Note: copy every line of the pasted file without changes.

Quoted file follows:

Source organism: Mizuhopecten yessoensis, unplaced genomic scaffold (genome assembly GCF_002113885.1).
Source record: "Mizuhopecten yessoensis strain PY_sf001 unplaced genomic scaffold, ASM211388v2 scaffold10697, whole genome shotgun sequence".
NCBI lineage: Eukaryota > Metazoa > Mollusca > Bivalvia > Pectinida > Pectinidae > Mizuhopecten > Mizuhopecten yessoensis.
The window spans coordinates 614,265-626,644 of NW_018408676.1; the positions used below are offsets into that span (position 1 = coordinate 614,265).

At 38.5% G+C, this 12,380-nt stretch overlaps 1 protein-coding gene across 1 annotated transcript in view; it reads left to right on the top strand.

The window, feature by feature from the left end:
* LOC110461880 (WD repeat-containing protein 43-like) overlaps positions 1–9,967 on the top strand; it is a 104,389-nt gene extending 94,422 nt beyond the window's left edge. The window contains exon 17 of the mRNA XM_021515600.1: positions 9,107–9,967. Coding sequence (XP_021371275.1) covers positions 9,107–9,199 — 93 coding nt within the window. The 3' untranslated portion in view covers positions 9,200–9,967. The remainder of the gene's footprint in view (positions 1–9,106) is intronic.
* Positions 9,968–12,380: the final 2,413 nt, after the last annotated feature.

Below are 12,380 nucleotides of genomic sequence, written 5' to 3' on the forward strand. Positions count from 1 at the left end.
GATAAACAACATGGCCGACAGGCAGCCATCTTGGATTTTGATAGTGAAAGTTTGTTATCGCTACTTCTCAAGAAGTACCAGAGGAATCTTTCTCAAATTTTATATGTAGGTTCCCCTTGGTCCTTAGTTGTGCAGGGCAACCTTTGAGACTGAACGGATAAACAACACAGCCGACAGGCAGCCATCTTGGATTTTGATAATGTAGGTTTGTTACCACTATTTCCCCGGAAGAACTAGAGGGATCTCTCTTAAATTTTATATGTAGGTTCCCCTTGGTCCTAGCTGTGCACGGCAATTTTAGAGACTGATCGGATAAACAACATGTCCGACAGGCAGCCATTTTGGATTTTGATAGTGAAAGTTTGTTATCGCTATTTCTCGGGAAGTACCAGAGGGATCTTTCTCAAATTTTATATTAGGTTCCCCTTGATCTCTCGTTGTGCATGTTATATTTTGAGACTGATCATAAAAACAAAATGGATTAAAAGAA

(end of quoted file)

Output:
Source organism: Mizuhopecten yessoensis, unplaced genomic scaffold (genome assembly GCF_002113885.1).
Source record: "Mizuhopecten yessoensis strain PY_sf001 unplaced genomic scaffold, ASM211388v2 scaffold10697, whole genome shotgun sequence".
NCBI lineage: Eukaryota > Metazoa > Mollusca > Bivalvia > Pectinida > Pectinidae > Mizuhopecten > Mizuhopecten yessoensis.
The window spans coordinates 614,265-626,644 of NW_018408676.1; the positions used below are offsets into that span (position 1 = coordinate 614,265).

At 38.5% G+C, this 12,380-nt stretch overlaps 1 protein-coding gene across 1 annotated transcript in view; it reads left to right on the top strand.

The window, feature by feature from the left end:
* LOC110461880 (WD repeat-containing protein 43-like) overlaps positions 1–9,967 on the top strand; it is a 104,389-nt gene extending 94,422 nt beyond the window's left edge. The window contains exon 17 of the mRNA XM_021515600.1: positions 9,107–9,967. Coding sequence (XP_021371275.1) covers positions 9,107–9,199 — 93 coding nt within the window. The 3' untranslated portion in view covers positions 9,200–9,967. The remainder of the gene's footprint in view (positions 1–9,106) is intronic.
* Positions 9,968–12,380: the final 2,413 nt, after the last annotated feature.

Below are 12,380 nucleotides of genomic sequence, written 5' to 3' on the forward strand. Positions count from 1 at the left end.
GATAAACAACATGGCCGACAGGCAGCCATCTTGGATTTTGATAGTGAAAGTTTGTTATCGCTACTTCTCAAGAAGTACCAGAGGAATCTTTCTCAAATTTTATATGTAGGTTCCCCTTGGTCCTTAGTTGTGCAGGGCAACCTTTGAGACTGAACGGATAAACAACACAGCCGACAGGCAGCCATCTTGGATTTTGATAATGTAGGTTTGTTACCACTATTTCCCCGGAAGAACTAGAGGGATCTCTCTTAAATTTTATATGTAGGTTCCCCTTGGTCCTAGCTGTGCACGGCAATTTTAGAGACTGATCGGATAAACAACATGTCCGACAGGCAGCCATTTTGGATTTTGATAGTGAAAGTTTGTTATCGCTATTTCTCGGGAAGTACCAGAGGGATCTTTCTCAAATTTTATATTAGGTTCCCCTTGATCTCTCGTTGTGCATGTTATATTTTGAGACTGATCATAAAAACAAAATGGATTAAAAGAA